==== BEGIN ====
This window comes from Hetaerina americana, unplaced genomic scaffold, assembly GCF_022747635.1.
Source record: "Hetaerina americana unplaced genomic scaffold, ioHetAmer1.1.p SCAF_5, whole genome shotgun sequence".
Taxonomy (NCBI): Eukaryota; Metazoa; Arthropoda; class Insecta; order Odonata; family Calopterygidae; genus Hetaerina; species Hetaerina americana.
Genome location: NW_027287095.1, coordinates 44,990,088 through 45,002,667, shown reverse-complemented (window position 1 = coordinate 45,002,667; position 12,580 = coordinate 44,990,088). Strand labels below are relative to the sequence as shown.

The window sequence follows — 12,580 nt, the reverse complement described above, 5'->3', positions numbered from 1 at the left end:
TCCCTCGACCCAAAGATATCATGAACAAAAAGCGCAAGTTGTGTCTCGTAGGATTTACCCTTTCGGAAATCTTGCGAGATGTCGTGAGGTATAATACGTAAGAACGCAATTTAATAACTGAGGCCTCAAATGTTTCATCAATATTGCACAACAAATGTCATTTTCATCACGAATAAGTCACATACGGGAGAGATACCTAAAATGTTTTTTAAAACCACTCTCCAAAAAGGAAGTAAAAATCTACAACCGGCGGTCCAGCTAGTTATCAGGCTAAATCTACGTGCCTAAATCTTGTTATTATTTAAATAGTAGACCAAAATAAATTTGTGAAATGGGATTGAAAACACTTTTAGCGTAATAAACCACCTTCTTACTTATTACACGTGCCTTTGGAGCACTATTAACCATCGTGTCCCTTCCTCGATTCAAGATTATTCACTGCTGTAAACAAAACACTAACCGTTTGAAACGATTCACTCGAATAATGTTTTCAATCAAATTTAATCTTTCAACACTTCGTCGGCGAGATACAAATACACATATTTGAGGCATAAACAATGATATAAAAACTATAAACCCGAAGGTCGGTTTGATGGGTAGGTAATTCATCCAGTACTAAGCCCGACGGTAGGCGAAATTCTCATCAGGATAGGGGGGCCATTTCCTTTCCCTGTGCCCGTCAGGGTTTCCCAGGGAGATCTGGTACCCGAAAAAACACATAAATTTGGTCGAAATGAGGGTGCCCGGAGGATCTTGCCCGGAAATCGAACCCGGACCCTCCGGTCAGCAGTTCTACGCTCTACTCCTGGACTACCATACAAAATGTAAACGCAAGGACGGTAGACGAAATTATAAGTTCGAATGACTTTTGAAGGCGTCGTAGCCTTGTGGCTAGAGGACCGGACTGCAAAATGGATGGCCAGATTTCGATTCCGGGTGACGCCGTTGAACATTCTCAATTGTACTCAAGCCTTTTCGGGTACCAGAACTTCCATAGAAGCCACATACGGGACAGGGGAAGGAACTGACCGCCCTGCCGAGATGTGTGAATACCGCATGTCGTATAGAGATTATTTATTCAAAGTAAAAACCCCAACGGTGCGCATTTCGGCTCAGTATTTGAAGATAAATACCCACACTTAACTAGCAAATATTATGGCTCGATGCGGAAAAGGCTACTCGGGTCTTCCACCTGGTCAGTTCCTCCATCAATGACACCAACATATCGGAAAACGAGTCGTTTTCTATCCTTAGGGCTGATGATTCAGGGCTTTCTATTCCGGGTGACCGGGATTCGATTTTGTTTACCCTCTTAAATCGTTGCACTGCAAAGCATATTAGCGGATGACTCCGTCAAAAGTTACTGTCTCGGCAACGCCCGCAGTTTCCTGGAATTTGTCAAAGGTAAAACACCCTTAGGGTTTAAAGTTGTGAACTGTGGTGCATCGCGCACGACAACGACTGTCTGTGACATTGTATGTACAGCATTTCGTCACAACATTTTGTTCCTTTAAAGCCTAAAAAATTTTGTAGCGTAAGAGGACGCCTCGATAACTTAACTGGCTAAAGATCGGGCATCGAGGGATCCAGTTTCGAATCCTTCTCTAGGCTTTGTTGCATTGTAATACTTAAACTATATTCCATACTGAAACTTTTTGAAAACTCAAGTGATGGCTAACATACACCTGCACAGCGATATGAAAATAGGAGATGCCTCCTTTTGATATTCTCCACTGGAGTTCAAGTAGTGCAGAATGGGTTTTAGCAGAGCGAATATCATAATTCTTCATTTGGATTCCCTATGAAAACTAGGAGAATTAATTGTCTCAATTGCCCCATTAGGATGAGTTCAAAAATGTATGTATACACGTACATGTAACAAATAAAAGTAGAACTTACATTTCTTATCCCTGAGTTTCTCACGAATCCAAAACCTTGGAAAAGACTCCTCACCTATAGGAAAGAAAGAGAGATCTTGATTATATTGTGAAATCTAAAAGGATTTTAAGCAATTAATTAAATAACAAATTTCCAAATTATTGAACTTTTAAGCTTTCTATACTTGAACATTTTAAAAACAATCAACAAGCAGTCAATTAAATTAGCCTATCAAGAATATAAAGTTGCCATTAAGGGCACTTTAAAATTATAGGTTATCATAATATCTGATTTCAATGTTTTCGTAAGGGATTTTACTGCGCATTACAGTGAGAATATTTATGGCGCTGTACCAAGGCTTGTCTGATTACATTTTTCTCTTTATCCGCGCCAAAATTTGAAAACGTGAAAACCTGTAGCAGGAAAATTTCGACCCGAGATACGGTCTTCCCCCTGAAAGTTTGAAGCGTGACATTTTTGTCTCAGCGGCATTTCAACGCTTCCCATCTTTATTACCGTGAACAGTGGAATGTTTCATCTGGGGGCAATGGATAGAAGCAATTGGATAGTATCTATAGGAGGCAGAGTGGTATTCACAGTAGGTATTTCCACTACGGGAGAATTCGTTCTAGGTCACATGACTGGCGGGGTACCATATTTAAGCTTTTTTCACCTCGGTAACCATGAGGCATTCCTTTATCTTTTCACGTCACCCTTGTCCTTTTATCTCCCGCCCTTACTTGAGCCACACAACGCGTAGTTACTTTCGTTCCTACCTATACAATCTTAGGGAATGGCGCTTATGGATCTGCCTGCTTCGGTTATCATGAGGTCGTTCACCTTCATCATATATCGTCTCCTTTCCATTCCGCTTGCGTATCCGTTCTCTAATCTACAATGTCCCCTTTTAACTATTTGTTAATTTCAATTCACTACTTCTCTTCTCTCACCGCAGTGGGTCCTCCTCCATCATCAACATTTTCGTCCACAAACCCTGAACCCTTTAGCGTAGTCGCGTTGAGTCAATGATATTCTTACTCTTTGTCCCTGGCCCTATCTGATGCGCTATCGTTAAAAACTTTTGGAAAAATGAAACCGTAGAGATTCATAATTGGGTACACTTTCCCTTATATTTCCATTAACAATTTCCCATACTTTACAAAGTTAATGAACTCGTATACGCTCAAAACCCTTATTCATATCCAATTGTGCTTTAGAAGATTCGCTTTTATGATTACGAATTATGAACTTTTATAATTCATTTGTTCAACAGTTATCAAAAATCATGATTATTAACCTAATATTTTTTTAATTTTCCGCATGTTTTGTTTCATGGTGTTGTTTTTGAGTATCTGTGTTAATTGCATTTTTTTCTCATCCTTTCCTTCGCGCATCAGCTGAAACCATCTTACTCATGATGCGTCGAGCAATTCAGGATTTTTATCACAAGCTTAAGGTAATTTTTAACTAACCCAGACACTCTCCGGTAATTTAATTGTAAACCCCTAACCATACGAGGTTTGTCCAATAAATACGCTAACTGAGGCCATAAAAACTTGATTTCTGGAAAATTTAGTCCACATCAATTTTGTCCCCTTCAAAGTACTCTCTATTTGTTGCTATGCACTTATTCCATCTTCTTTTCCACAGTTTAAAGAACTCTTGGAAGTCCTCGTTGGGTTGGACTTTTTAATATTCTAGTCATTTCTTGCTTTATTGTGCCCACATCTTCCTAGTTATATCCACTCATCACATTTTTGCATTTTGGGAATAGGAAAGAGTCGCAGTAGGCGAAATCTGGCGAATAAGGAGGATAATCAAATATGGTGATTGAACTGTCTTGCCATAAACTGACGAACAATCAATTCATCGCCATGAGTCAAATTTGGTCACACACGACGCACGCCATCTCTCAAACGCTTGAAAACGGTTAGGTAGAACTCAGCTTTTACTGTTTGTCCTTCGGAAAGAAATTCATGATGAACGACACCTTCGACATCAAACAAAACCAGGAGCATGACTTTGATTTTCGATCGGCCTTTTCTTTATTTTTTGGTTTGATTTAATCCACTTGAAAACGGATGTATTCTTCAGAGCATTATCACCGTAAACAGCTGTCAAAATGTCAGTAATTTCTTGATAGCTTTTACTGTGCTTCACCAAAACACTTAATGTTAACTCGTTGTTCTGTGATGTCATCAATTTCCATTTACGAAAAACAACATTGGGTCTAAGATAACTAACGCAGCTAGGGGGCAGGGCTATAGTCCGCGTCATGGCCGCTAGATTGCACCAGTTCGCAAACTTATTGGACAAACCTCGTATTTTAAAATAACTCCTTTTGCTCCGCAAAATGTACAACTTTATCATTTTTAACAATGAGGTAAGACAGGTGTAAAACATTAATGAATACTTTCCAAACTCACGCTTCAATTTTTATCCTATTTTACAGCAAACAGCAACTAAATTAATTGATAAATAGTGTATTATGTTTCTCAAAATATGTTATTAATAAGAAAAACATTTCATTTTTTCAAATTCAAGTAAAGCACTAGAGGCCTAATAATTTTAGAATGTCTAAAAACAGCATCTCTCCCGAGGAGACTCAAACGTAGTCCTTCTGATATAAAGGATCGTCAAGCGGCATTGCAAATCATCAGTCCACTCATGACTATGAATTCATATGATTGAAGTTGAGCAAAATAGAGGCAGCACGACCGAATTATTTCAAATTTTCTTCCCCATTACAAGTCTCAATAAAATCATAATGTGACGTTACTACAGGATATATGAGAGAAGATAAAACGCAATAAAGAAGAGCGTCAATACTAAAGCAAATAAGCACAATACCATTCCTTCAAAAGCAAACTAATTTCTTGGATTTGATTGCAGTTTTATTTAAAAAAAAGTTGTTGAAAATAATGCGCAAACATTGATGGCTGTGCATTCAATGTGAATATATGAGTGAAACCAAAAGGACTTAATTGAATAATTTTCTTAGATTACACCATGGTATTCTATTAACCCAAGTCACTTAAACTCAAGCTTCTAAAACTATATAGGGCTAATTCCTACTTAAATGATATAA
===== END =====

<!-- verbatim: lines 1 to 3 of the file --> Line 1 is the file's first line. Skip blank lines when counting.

This window comes from Hetaerina americana, unplaced genomic scaffold, assembly GCF_022747635.1.
Source record: "Hetaerina americana unplaced genomic scaffold, ioHetAmer1.1.p SCAF_5, whole genome shotgun sequence".
Taxonomy (NCBI): Eukaryota; Metazoa; Arthropoda; class Insecta; order Odonata; family Calopterygidae; genus Hetaerina; species Hetaerina americana.